CHILD CARE A PRIORITY FOR MANY

Several community groups advocated for greater investment in child care.

Portland ConnectED, a community group that focuses on education, has partnered with the Portland Regional Chamber, United Way of Greater Portland and the Maine Association for the Education of Young Children to provide a blueprint for investing in child care, which has been identified as a hurdle for parents looking to re-enter the workplace.

The group did not request a specific level of funding, but recommended allocating funds to area Head Start programs to expand partnerships with community-based providers; building on the city’s childcare voucher collective, which uses federal Community Development Block Grants; providing grants for new child care programs or for expanding existing ones; and launching a business incubator for aspiring child care providers.

Matt Dubel, the executive director of Portland ConnectEd, which has an early childhood education initiative called Starting Strong, said a recent survey by the chamber of commerce revealed that 61 percent of employers said workers had trouble finding childcare and 91 percent believed investing in child care should be a community priority. He said the survey showed “an urgent need,” with parents waiting months or a year on a number of waitlists to secure child care.

“The pandemic has underscored the reality that all sectors of the economy rely on child care and parents rely on child care to get to work,” Dubel said. “At a time when the economy needs every worker we can get, child care is foundational to our economic recovery.”

Youth and Family Outreach, a nonprofit child care provider in Bayside, also requested funding to help with its expansion on Cumberland Avenue, from 58 kids to 107 kids. The center would be part of an affordable housing project by the Portland Housing Authority.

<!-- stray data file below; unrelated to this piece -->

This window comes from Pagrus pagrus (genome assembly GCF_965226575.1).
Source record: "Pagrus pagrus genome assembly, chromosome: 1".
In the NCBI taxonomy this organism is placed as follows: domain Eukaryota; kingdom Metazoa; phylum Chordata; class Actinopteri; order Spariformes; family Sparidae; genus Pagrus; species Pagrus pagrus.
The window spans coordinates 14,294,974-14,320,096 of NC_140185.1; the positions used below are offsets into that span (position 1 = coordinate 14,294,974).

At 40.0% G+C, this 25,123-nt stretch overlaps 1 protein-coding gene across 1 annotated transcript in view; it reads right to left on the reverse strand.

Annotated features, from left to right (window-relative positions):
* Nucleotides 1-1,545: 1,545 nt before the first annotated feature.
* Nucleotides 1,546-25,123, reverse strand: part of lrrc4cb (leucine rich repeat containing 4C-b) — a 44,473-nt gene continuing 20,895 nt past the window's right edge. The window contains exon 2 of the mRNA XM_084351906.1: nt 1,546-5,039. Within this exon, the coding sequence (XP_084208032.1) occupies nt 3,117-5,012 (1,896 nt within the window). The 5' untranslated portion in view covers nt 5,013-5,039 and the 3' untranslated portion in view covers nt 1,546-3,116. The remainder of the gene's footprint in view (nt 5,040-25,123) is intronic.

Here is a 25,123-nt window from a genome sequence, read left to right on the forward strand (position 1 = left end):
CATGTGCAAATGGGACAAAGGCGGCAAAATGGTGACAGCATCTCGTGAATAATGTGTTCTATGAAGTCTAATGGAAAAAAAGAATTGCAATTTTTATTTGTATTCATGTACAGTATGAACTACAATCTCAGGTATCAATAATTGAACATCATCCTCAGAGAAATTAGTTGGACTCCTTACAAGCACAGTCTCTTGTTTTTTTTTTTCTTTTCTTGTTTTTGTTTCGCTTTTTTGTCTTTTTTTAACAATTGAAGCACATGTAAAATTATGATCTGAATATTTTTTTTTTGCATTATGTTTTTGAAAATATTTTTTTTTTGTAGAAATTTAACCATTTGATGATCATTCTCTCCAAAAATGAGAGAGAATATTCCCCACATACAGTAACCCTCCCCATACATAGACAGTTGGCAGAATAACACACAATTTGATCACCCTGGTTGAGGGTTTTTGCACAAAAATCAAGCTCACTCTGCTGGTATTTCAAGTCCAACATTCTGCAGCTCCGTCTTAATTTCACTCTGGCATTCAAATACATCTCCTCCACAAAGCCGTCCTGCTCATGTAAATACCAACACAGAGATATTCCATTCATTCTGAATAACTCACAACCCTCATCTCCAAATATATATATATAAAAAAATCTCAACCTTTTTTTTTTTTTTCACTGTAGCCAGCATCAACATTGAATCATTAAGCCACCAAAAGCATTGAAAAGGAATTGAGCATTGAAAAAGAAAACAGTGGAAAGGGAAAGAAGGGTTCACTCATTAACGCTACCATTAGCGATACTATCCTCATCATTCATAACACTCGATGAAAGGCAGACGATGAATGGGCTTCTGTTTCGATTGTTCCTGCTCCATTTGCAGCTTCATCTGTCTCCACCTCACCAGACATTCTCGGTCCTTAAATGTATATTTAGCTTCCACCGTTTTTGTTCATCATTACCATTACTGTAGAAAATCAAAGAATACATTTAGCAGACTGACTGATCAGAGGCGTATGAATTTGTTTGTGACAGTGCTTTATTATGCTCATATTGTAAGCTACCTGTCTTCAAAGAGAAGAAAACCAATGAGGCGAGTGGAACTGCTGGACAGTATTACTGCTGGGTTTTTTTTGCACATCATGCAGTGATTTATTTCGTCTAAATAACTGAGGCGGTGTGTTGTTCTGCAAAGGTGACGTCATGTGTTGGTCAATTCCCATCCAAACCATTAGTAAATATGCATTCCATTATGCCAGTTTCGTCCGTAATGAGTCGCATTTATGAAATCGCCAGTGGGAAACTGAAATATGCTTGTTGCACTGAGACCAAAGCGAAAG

Another suggested use of federal funding was investing in resources for people with mental health issues.

PITCHING AID FOR MENTAL HEALTH

Cumberland County District Attorney Jonathan Sahrbeck said he has been working since 2018 with defense attorneys, a judge, Portland police and personnel at the county jail to better address the needs of people experiencing a mental health crisis. He said the only places available for people in crisis are jails and hospital emergency departments, which are expensive and already strained.

“It would be the humane practice for those individuals who are having mental health issues as well as a relief to the criminal justice system, which is overburdened already and also is not the right place for these people who have such big needs,” Sahrbeck said.

The Portland Regional Chamber of Commerce, meanwhile, outlined five suggestions, including endorsing requests from the Portland Pilots, child care advocates and Portland Downtown for more public toilets.

The chamber also recommended using some of the funding for “construction gap financing” for affordable housing projects, rather than relying solely on the city’s housing trust fund. The chamber also recommended funding a shuttle service to reduce traffic and congestion on Commercial Street and elsewhere in the Old Port.

“As a city, we are obviously facing many pressures on the precious tax dollars available for public expenditures,” the chamber’s advocacy director, Eamonn Dundon said in a letter to councilors. “Beyond the items we have supported above, we ask that as you consider spending the funds you consider areas where qualified expenses can be made that will take pressure off our municipal budgets in the years ahead so that we can adequately spend on ineligible activities.”